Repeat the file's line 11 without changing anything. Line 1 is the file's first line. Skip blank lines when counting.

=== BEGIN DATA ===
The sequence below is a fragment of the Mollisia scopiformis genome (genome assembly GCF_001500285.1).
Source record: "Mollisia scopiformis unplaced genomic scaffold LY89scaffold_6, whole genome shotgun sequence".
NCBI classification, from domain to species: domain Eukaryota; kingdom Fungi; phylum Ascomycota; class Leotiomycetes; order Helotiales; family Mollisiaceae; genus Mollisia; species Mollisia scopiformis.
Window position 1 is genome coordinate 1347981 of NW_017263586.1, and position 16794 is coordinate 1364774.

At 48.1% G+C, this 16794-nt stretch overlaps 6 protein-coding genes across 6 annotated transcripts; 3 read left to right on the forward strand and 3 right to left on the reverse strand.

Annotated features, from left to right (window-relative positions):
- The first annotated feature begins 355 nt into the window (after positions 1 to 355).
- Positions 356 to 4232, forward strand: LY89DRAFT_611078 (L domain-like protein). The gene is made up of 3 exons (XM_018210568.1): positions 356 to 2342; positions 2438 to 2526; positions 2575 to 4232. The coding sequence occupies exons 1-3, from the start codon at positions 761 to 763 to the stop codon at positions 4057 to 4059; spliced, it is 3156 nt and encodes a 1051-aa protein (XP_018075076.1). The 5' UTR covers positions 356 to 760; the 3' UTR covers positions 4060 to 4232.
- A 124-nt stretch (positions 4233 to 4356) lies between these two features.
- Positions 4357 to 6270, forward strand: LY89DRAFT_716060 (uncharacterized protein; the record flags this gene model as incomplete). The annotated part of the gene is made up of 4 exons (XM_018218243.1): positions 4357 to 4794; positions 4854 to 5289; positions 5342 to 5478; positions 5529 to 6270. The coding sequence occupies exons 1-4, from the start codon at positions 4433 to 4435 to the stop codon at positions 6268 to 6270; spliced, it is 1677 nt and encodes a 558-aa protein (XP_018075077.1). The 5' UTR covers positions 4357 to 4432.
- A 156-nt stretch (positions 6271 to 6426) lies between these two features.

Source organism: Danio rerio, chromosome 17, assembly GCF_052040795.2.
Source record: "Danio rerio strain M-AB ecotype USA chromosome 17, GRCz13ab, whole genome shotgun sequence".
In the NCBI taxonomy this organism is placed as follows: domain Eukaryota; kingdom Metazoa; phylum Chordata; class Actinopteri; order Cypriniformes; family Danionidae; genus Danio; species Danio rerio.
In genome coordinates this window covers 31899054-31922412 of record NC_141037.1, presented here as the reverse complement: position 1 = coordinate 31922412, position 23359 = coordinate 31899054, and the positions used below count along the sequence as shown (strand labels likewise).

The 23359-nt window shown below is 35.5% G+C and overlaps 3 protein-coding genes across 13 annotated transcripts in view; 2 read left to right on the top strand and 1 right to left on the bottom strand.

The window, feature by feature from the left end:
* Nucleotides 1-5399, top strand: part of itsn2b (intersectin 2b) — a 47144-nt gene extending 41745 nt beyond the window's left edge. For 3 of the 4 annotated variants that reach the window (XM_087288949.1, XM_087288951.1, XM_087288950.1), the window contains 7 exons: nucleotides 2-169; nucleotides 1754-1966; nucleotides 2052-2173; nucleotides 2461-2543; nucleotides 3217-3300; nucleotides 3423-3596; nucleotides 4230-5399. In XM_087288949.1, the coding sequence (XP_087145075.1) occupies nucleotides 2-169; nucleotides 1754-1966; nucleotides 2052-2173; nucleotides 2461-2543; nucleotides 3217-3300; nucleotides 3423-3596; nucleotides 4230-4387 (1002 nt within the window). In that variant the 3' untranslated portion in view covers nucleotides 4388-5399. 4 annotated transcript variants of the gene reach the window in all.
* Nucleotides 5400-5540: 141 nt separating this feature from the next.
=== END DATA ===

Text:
- A 156-nt stretch (positions 6271 to 6426) lies between these two features.